Out 'n about in Silicon Valley: 9 activities that aren't tech in San Jose
San Jose may be best known as Silicon Valley’s largest city, but in recent years, it’s also been attracting trendsetters and outdoorsy types who come to enjoy the new boutiques, bars, and eateries popping up in the revitalized downtown core, the mild sunny climate, and the area’s natural beauty. Framed by the Santa Cruz Mountains to the west and the Diablo Mountains to the east, the so-called “Capital of Silicon Valley” offers ample hiking, mountain biking, and rock climbing opportunities along with all those hackathons and coder camps. With such an ideal location and diverse population, San Jose offers more than just a few reasons to get out and explore. Read on for a few of our favorites.
1. Riding In Santa Cruz Isn't Just for Surfers
San Jose’s proximity to the Santa Cruz Mountains and a number of national forests makes it a great place for cyclists. Rush through the trees on the 4-mile flow trail in the Soquel Demonstration Forest. Built to minimize pedaling and maximize speed and rhythm, the trail is a favorite among mountain bikers, who come here to roll past sag ponds and natural springs.
For a mellower route, head to Guadalupe River Park, where you’ll find a network of hiking and biking trails known as the River Walk. Many of the trails also connect to the larger regional trail system that includes the Bay Area Ridge Trail and the San Francisco Bay Trail. Be sure to check out "Lupe" the Mammoth, San Jose's newest piece of public art commemorating the discovery of a Columbian Mammoth fossil along the nearby riverbed.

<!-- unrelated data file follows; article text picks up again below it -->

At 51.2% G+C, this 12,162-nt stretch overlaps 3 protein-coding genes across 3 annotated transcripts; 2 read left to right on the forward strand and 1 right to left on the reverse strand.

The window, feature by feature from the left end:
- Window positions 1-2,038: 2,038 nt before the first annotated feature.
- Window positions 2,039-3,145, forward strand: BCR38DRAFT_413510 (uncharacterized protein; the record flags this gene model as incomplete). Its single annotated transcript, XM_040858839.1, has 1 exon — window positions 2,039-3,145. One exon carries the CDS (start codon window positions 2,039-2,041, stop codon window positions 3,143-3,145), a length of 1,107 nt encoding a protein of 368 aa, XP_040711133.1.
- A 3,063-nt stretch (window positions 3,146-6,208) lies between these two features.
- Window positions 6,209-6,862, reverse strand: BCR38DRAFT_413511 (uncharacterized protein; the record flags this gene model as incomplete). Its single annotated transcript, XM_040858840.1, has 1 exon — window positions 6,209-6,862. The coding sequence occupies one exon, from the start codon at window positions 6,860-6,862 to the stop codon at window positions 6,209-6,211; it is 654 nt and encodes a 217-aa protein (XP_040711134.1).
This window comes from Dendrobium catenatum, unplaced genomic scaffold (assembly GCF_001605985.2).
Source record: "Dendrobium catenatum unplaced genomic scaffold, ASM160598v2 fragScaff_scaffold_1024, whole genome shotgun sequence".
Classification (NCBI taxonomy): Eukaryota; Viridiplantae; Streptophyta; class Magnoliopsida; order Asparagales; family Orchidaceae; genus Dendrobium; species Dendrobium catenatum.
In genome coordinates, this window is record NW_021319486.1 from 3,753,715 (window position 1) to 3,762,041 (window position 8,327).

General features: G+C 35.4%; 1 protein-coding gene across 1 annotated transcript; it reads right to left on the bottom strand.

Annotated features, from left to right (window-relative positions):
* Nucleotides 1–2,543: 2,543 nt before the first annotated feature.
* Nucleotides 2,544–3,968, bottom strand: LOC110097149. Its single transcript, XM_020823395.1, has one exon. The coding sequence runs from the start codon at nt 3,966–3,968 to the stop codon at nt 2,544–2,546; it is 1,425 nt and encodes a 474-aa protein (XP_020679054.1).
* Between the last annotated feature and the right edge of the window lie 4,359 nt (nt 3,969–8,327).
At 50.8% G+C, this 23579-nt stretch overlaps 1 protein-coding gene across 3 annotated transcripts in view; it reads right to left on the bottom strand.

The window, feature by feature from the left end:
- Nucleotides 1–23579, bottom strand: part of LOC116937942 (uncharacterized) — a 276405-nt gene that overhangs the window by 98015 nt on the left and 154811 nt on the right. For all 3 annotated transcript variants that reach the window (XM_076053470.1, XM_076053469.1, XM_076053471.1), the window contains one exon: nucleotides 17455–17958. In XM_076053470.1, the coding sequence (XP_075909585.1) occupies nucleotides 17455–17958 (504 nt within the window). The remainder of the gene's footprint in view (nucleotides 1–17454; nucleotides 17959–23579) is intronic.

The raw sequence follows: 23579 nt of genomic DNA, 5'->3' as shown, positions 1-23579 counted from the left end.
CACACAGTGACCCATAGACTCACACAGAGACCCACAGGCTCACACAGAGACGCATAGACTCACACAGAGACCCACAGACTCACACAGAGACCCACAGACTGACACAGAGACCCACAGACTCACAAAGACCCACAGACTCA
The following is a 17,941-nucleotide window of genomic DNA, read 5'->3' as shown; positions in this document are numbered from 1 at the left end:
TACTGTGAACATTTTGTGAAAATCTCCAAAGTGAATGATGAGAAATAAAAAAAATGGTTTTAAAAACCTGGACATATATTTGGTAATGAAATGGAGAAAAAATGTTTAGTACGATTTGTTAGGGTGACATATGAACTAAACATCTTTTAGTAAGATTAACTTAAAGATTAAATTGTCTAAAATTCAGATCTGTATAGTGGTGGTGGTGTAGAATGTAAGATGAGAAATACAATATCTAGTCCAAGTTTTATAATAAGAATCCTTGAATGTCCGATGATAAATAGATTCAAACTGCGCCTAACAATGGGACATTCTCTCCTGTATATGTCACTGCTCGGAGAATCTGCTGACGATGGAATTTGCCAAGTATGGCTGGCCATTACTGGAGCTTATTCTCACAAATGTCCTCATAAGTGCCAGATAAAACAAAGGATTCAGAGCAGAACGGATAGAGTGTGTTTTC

2. Put Today's Tech in Historical Perspective
Housed in a dazzling 132,000-square-foot mango and blue hued dome, The Tech Museum of Innovation pays homage to Silicon Valley as one of the most creative places on Earth. The exhibits cover a wide range of topics, including space exploration, the Internet, and the human body. The museum also hosts cool events like Geektoberfest, a celebration of beer that features brewing demos; creative workshops; sleepovers for families and groups; and techie summer camps for kids.
3. Roll With the San Jose Bike Party
Suburban sprawl doesn't seem so bad when you're rolling down the street on a sweet set of wheels, feeling the wind on your face and chatting with old and new friends. That's pretty much the modus operandi for the San Jose Bike Party, a group of cycling enthusiasts who meet on the third Friday of every month to explore different neighborhoods and streets in the area and then regroup to enjoy great music and drinks. Anyone with a bike is welcome to join the group, which includes anywhere from 2,000 to 4,000 bikers, depending on the evening.
4. Shred Some Serious Pipe (Helmets Compulsory)
Built in 2008, the Lake Cunningham Regional Skate Park offers more than 68,000 square feet of smooth concrete for skateboarders and bikers. This is one of the best skateboarding parks in the country with unique features like the world's largest full pipe, tallest vert wall, and largest cradle. Forgot your board at home? No problem. You can buy all the gear you need at the pro shop on site. They also offer private and group lessons for all levels and ages. For those who prefer two wheels to four, bicyclists are also welcome to rip it up in the park.